Mantle cell lymphoma: natural history defined in a serially biopsied population over a 20-year period.
Norton AJ., Matthews J., Pappa V., Shamash J., Love S., Rohatiner AZ., Lister TA.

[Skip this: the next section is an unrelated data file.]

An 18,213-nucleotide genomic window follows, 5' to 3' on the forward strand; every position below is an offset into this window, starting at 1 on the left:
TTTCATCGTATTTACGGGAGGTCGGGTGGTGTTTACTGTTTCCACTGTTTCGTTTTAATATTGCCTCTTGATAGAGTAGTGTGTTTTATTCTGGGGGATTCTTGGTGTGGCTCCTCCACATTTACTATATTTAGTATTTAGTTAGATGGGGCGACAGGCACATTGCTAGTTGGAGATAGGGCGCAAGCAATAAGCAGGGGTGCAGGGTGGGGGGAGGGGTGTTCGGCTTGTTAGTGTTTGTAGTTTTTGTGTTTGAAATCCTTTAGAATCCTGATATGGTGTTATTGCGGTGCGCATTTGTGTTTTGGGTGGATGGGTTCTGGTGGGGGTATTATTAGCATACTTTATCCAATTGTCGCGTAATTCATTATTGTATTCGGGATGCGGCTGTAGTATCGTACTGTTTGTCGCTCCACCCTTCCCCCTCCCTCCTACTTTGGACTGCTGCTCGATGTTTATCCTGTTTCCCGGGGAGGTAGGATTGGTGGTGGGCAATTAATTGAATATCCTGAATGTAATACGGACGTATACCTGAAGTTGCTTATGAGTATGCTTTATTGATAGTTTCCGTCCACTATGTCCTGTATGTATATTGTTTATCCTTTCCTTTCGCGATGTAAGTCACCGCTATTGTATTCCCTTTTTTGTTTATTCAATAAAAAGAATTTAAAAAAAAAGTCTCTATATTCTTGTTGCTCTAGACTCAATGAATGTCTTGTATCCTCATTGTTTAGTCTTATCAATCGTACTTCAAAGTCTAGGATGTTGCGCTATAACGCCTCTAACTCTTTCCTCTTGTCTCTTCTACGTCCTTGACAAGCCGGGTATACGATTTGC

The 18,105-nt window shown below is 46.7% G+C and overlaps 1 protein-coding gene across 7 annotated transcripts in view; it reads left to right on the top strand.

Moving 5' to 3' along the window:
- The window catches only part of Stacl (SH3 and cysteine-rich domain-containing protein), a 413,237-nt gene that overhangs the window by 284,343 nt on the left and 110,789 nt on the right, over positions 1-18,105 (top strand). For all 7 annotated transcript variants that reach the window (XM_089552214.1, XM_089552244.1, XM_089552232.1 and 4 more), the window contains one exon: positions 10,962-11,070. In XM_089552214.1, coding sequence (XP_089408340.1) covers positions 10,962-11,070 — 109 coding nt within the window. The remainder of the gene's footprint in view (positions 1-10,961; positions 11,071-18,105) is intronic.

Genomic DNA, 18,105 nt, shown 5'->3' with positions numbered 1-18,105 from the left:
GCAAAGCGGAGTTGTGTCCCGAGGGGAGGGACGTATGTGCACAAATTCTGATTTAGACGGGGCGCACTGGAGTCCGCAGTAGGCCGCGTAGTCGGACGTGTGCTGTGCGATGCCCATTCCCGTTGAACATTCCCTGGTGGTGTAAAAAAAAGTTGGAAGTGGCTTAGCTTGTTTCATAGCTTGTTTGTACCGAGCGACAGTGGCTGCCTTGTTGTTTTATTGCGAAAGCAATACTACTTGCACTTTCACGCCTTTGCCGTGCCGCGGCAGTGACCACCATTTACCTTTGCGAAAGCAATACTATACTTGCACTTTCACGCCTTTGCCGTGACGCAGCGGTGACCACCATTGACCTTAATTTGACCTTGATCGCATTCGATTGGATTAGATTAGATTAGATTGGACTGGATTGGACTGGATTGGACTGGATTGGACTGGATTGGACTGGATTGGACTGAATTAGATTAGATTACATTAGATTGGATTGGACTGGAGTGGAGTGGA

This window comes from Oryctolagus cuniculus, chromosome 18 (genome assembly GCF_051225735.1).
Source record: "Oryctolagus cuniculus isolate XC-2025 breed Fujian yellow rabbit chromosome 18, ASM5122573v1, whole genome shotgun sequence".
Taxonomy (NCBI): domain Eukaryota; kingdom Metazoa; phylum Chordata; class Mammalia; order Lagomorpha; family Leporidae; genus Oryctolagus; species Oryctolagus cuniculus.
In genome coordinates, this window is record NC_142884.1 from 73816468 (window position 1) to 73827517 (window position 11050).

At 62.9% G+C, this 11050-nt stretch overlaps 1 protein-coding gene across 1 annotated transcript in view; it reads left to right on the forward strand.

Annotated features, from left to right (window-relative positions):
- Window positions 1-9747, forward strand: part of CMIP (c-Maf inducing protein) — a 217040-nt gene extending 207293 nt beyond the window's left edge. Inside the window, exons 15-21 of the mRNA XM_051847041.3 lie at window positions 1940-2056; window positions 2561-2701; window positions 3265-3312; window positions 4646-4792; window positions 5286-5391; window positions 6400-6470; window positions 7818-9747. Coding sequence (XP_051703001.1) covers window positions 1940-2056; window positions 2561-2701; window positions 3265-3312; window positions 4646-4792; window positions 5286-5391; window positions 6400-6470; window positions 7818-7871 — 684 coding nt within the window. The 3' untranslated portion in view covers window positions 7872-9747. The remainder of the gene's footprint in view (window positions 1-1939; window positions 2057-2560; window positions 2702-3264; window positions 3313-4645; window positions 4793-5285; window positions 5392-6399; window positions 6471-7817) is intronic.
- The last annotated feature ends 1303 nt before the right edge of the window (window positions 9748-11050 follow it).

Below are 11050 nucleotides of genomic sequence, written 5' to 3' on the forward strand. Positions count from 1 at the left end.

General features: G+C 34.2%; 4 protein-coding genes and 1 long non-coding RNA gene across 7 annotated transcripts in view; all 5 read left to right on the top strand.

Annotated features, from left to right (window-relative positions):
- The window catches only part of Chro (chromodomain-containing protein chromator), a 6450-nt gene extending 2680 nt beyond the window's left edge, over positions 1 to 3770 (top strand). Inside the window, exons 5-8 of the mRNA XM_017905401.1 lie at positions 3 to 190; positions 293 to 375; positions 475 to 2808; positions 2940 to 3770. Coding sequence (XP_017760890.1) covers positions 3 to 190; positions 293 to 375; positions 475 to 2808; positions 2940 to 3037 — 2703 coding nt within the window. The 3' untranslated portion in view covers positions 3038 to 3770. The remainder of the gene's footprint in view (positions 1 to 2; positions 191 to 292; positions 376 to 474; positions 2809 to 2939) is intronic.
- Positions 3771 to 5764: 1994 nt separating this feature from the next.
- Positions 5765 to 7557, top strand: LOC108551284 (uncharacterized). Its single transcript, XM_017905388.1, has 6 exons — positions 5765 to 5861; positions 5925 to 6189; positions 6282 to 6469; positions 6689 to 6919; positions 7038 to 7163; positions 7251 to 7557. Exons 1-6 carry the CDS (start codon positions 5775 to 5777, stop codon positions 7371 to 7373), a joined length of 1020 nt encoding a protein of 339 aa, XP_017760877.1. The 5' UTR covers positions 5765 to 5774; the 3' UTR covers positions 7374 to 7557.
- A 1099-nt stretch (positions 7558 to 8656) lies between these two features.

BACKGROUND: The histological, immunological and molecular characteristics of mantle cell lymphoma have only recently been delineated. Amongst these characteristics possible factors of prognostic significance include histological growth pattern and blastoid change. PATIENTS AND METHODS: 66 previously untreated cases of mantle cell lymphoma were identified in a retrospective analysis. In 50 cases serial biopsies had been taken during the disease and in 20 cases autopsies had been performed. Besides established factors of prognostic significance, histological growth pattern and blastoid change were examined. RESULTS: 32 patients achieved an initial complete remission or good partial remission with most cases relapsing or progressing within 2 years. The median survival was 36 months. Factors predicting a poor outcome were high presenting stage, age > 70, low sodium, low albumin and splenomegaly. Blastoid transformation was also a poor prognostic feature, occurring in 32% of cases during life and in 70% of autopsies. Histological growth pattern had no influence on outcome. CONCLUSION: This study emphasises the difficulties in treating mantle cell lymphoma and the high frequency and prognostic importance of histological transformation.